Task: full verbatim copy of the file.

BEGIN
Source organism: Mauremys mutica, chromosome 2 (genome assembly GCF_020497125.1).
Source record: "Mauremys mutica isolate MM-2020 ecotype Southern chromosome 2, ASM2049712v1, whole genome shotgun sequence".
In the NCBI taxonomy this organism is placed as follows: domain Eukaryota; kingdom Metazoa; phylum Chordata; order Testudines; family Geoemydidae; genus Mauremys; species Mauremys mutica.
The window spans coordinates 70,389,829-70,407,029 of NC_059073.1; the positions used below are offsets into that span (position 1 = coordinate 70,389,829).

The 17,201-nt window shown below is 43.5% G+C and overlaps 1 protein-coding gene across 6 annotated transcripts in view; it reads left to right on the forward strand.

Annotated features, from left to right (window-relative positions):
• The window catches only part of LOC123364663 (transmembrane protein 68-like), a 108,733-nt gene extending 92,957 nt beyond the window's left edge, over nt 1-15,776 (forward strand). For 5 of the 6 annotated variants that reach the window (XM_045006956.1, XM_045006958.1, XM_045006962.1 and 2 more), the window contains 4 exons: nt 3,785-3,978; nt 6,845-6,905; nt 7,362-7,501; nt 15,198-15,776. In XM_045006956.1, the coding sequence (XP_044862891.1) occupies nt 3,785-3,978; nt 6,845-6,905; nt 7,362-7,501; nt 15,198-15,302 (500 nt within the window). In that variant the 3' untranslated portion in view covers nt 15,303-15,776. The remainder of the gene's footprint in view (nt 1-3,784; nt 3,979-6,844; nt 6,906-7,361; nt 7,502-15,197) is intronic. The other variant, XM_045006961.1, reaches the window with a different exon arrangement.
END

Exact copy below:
Source organism: Mauremys mutica, chromosome 2 (genome assembly GCF_020497125.1).
Source record: "Mauremys mutica isolate MM-2020 ecotype Southern chromosome 2, ASM2049712v1, whole genome shotgun sequence".
In the NCBI taxonomy this organism is placed as follows: domain Eukaryota; kingdom Metazoa; phylum Chordata; order Testudines; family Geoemydidae; genus Mauremys; species Mauremys mutica.
The window spans coordinates 70,389,829-70,407,029 of NC_059073.1; the positions used below are offsets into that span (position 1 = coordinate 70,389,829).

The 17,201-nt window shown below is 43.5% G+C and overlaps 1 protein-coding gene across 6 annotated transcripts in view; it reads left to right on the forward strand.

Annotated features, from left to right (window-relative positions):
• The window catches only part of LOC123364663 (transmembrane protein 68-like), a 108,733-nt gene extending 92,957 nt beyond the window's left edge, over nt 1-15,776 (forward strand). For 5 of the 6 annotated variants that reach the window (XM_045006956.1, XM_045006958.1, XM_045006962.1 and 2 more), the window contains 4 exons: nt 3,785-3,978; nt 6,845-6,905; nt 7,362-7,501; nt 15,198-15,776. In XM_045006956.1, the coding sequence (XP_044862891.1) occupies nt 3,785-3,978; nt 6,845-6,905; nt 7,362-7,501; nt 15,198-15,302 (500 nt within the window). In that variant the 3' untranslated portion in view covers nt 15,303-15,776. The remainder of the gene's footprint in view (nt 1-3,784; nt 3,979-6,844; nt 6,906-7,361; nt 7,502-15,197) is intronic. The other variant, XM_045006961.1, reaches the window with a different exon arrangement.